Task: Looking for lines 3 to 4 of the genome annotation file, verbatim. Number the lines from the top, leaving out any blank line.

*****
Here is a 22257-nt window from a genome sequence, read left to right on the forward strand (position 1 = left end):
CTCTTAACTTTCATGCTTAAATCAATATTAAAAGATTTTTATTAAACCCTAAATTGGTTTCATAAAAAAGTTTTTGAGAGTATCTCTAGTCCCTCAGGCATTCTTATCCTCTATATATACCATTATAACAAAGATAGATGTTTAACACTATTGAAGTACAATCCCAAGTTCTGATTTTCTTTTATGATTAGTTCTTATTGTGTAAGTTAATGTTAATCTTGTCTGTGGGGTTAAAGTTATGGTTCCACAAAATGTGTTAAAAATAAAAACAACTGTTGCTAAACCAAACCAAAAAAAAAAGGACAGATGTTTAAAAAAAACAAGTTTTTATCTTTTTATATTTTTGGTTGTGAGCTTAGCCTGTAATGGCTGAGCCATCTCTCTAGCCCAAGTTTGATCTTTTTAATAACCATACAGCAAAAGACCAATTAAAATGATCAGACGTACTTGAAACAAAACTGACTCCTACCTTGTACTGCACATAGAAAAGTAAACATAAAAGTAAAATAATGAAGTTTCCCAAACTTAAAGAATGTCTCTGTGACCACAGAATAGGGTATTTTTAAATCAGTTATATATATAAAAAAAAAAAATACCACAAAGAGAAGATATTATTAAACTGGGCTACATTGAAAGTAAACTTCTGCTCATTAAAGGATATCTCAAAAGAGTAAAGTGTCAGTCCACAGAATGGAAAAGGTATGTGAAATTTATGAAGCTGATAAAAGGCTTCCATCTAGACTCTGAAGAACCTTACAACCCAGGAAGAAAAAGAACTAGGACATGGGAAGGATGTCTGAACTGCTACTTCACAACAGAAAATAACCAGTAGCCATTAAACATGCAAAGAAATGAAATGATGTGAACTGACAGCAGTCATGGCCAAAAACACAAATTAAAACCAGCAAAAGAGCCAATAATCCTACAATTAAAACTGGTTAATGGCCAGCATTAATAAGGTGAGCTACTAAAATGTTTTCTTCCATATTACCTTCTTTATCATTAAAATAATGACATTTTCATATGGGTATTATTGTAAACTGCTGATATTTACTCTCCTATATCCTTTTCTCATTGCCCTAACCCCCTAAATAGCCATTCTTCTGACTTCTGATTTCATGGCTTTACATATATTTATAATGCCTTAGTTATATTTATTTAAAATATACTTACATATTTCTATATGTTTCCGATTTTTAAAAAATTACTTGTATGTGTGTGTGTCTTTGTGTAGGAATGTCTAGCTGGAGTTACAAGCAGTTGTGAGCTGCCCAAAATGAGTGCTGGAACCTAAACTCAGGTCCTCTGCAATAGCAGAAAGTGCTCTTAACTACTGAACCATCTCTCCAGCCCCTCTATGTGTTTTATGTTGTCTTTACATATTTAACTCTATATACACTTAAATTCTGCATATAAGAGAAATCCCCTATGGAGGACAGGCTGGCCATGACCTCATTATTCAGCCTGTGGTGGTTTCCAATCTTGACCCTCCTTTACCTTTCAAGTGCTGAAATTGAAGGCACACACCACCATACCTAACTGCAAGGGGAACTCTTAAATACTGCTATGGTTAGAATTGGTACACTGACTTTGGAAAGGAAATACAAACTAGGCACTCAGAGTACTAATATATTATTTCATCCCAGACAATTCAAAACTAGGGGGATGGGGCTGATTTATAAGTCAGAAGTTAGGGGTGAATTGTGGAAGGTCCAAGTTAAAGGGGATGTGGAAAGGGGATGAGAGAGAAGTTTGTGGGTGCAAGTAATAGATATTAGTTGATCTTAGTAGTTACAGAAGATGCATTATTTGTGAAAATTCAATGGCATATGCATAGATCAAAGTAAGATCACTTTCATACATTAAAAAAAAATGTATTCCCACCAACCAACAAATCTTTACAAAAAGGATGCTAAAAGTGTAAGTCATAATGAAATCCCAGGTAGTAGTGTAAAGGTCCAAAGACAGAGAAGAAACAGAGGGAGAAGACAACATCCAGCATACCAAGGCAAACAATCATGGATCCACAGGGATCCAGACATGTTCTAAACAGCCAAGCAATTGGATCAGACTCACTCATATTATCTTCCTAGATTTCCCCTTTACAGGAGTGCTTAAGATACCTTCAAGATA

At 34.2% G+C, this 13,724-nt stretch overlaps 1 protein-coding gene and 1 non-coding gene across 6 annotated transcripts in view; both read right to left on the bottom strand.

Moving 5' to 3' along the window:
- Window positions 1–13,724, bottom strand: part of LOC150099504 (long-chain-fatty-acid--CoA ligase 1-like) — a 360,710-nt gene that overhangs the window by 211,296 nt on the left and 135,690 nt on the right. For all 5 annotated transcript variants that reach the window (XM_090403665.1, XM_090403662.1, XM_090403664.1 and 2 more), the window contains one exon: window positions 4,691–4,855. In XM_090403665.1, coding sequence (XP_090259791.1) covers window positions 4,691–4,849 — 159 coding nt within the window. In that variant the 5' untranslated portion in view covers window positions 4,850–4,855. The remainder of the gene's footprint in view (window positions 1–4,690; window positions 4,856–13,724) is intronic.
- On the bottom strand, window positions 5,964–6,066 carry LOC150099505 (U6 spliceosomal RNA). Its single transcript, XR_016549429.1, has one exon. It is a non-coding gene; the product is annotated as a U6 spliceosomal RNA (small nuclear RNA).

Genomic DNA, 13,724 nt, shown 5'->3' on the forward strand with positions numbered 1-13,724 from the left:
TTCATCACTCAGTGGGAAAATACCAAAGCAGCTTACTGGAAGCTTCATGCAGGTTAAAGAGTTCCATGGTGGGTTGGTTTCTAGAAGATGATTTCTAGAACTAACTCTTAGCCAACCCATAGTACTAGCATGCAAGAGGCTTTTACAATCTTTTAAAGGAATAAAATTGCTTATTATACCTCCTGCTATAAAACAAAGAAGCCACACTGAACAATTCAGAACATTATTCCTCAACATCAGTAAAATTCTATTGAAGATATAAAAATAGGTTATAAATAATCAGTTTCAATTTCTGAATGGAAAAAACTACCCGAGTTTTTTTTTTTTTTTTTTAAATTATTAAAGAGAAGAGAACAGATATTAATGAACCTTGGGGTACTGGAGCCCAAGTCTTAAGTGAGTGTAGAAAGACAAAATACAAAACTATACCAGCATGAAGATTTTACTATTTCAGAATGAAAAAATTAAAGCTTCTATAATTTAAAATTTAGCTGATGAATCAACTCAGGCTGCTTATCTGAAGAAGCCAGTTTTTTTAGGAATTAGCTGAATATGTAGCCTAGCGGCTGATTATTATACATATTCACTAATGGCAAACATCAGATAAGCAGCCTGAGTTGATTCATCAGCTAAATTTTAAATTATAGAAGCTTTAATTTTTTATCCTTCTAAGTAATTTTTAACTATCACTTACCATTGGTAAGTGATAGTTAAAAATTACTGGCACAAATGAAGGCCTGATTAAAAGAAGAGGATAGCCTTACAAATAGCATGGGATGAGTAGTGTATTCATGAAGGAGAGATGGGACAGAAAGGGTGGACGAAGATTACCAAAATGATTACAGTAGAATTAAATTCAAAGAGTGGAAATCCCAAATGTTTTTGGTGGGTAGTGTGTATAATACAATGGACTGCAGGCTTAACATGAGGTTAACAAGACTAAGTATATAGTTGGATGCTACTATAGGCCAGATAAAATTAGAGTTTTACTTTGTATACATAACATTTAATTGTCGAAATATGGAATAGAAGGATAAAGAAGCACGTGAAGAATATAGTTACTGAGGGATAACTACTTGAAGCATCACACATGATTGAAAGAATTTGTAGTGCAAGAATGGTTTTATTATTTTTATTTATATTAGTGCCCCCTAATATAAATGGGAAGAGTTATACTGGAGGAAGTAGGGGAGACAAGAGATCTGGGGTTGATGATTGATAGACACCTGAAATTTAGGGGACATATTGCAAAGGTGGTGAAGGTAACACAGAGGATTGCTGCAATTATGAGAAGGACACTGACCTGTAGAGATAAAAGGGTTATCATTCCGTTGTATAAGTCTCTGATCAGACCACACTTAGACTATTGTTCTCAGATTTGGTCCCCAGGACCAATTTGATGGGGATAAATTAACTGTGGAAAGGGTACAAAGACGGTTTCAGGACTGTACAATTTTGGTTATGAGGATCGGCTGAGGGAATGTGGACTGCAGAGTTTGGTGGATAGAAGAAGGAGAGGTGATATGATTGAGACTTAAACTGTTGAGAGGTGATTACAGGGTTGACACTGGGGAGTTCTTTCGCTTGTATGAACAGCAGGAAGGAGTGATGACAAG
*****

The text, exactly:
At 34.2% G+C, this 13,724-nt stretch overlaps 1 protein-coding gene and 1 non-coding gene across 6 annotated transcripts in view; both read right to left on the bottom strand.

Moving 5' to 3' along the window: